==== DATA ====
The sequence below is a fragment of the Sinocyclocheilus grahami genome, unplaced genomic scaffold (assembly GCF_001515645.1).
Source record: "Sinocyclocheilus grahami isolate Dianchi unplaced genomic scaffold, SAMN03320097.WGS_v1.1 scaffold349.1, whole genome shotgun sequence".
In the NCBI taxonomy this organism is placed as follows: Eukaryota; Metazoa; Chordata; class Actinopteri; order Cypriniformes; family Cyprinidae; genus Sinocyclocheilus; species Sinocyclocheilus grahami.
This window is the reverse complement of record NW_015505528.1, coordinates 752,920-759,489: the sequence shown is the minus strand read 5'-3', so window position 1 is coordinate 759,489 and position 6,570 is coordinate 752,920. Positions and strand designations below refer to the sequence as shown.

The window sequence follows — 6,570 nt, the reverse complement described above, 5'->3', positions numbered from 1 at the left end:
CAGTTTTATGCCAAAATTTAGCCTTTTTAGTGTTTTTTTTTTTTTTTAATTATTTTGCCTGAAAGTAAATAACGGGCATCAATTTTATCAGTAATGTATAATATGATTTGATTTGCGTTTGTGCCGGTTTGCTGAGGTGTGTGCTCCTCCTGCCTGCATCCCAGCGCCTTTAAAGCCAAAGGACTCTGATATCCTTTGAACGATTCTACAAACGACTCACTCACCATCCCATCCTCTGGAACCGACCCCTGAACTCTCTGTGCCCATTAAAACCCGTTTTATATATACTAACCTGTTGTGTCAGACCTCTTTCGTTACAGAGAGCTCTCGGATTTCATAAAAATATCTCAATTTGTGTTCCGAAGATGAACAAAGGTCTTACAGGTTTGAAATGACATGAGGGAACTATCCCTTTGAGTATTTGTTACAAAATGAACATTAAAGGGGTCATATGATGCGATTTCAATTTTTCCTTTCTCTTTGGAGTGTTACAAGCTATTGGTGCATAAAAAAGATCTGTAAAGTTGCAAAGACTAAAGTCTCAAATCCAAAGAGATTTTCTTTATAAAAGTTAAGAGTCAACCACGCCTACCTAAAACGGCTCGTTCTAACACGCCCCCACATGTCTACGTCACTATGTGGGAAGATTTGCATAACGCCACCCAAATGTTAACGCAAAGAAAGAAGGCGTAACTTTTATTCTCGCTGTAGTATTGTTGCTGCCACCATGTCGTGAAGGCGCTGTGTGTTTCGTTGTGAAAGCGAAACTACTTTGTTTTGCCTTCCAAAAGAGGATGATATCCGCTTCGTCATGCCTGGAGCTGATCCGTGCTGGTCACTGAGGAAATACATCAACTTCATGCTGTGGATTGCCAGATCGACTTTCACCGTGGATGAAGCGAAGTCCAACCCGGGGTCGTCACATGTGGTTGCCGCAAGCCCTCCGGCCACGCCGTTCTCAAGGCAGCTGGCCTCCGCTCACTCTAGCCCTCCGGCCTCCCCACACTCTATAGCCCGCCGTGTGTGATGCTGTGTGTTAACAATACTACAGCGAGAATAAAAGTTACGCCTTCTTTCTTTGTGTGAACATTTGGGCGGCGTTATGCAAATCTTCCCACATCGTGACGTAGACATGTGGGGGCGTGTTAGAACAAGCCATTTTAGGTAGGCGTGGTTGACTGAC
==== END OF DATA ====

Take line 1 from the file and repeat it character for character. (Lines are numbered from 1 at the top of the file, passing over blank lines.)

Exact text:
The sequence below is a fragment of the Sinocyclocheilus grahami genome, unplaced genomic scaffold (assembly GCF_001515645.1).